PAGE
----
I can't really properly describe how I feel about myself now, because I'm not entirely sure I know. On Sunday I ran 44 miles, finding some very good things within myself along the way, but I still don't think it's properly sunk in.

As I've mentioned in previous posts, I ran around 27 miles to the start line of a new local race, a 17-mile cross country called the Hartland Hartbreaker. I was feeling not so much nervous as apprehensive the night before, but the timely (meaning a little early, thanks Amazon) arrival of a certain running/life manual gave me some encouraging reading before getting down to bed - at about 9pm!

The early night was in preparation for a 5.45am start, giving myself an easy-in-theory five hours to get to the mandatory safety briefing for the race. I actually managed to remember all of my preparation as well - no chafed nipples, hunger or lack of heartrate monitor for me (for once)!

I knew I had plenty of time to get there, so the run became an exercise in running easy, keeping my pace nose-breathingly slow and taking regular short (around one minute) walking breaks; I forcibly kept in mind that I was on an adventure because that's what I like doing, not on a run for training or with any particular goal in mind. I took in the mistiness of the beautiful local scenery and every time I felt myself pushing too hard, I had El Gavilán appear by my side telling me to slow down and take it easy (I hadn't had a lot of sleep, ok, and the mental imagery got much weirder in the final few miles of the day!).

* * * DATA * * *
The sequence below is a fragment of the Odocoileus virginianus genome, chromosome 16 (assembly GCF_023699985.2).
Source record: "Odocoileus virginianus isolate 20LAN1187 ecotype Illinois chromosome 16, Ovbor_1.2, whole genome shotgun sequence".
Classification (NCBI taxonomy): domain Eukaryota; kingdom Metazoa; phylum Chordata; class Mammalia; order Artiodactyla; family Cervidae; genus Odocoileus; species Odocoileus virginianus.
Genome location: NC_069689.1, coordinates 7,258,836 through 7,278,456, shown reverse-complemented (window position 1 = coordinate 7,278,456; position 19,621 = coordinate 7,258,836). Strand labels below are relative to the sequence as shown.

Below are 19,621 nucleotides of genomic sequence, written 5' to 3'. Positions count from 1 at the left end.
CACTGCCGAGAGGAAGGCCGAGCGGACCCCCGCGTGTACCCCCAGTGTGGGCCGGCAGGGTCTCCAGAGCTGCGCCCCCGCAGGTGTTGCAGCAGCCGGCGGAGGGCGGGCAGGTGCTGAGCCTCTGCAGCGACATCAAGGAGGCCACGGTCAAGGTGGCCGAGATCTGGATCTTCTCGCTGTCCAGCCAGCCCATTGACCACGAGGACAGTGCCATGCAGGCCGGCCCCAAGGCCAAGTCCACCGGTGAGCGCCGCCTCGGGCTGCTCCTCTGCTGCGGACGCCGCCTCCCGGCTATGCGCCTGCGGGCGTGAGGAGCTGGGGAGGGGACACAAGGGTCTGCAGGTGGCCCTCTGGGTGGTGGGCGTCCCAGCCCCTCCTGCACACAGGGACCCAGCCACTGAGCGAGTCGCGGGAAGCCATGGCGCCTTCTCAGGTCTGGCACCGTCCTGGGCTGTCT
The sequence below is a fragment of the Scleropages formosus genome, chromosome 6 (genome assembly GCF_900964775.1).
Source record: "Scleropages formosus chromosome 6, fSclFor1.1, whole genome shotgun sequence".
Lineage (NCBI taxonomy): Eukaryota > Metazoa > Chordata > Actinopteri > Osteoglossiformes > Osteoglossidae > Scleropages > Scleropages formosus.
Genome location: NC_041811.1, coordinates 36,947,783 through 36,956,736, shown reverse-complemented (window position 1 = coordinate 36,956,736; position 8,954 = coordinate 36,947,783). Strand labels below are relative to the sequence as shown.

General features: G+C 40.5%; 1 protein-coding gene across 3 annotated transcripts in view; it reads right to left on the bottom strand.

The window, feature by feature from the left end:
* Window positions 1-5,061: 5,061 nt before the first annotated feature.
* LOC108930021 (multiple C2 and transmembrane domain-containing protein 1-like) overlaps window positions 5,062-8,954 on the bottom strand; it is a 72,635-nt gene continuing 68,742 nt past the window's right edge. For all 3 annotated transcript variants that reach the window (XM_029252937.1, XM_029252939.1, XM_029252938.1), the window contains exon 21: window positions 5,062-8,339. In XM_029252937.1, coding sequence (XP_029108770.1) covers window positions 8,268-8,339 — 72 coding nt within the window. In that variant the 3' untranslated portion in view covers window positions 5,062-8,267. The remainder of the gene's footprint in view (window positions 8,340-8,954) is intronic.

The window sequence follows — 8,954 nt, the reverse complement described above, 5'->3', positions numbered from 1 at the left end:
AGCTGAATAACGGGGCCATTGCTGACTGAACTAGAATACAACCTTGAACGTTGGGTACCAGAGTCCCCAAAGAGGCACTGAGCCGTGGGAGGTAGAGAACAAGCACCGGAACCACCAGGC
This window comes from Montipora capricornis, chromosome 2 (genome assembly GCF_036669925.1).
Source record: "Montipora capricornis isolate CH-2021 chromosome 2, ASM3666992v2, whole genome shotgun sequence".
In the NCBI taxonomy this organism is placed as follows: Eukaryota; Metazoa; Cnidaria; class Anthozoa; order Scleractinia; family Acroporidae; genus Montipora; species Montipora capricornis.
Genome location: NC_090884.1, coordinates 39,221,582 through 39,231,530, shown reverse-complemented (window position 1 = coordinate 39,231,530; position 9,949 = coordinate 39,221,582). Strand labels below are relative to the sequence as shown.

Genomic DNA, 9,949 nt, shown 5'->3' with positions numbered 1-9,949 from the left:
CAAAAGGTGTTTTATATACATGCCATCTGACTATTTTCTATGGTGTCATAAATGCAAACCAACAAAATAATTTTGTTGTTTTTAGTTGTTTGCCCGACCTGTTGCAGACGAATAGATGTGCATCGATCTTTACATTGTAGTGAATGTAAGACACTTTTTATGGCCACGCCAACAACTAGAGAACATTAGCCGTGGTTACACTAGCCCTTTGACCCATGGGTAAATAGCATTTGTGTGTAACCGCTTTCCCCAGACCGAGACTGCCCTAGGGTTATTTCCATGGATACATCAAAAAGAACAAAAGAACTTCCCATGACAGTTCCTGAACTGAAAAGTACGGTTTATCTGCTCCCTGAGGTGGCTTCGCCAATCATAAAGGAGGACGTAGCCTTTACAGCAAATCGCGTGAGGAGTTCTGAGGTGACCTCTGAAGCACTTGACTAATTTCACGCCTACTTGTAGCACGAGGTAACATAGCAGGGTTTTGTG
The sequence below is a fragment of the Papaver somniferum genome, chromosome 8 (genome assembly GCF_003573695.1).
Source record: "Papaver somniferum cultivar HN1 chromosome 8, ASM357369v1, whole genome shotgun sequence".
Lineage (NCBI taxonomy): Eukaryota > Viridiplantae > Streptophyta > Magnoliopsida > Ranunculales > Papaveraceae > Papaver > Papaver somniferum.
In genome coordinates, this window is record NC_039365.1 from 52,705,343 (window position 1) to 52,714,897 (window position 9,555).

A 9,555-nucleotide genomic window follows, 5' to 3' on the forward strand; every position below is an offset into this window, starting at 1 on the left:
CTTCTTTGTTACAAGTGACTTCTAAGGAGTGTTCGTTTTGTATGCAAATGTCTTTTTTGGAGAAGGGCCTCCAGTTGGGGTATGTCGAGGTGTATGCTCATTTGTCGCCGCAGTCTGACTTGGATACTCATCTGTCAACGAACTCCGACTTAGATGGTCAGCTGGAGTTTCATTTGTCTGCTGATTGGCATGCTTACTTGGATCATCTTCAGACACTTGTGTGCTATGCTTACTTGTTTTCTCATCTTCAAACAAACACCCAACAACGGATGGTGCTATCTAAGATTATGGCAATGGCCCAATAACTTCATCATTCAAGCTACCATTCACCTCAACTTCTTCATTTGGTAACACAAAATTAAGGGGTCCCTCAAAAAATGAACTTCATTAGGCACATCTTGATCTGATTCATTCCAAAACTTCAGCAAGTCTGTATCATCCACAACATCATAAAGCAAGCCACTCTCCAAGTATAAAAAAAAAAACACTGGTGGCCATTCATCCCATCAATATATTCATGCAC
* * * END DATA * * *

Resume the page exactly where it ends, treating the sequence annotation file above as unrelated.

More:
I'd had my guts churned up by energy gels before, so was determined to stick to 'real' food for the first 27 miles - that's if the German 'Bifis' that my brother had brought me back from a recent trip count as 'real' food! I took two five-minute food breaks spaced at roughly-even thirds of the way and I was so, so happy to realise after the second of these that after running as far as I had, I still felt fresh and properly rejuvenated by the pause for a bit of reffuelling.

I ended up getting to the start line in around four and a half hours (my pride can't resist pointing out that the route there was a pretty hilly one), already wearing the 130 number that the race organiser had sent out ahead for me (in reference to running 130 miles in August) and took time to grab some more food and juice in the time before the starting shout.

I ditched the accoutrements of a self-sustained marathon, leaving my hydration pack and phone/map holder behind and - although this is probably going to sound weird - feeling energised for the race simply by carrying less and feeling even more like I was out for myself that day, rather than for a race. That is, until the race announcer made sure that everyone knew who I was and why I was there over the tannoy at the health and safety briefing!

Armed with no more mental preparation than thinking 'this is happening, you may as well get ok with it' at the start line, suddenly the race was starting and I was pleasantly surprised to find that I set off still at a relaxed pace, but comfortable doing it. It's certainly very different trying to run to your own pace surrounded by about 200 other runners than when you're on your own!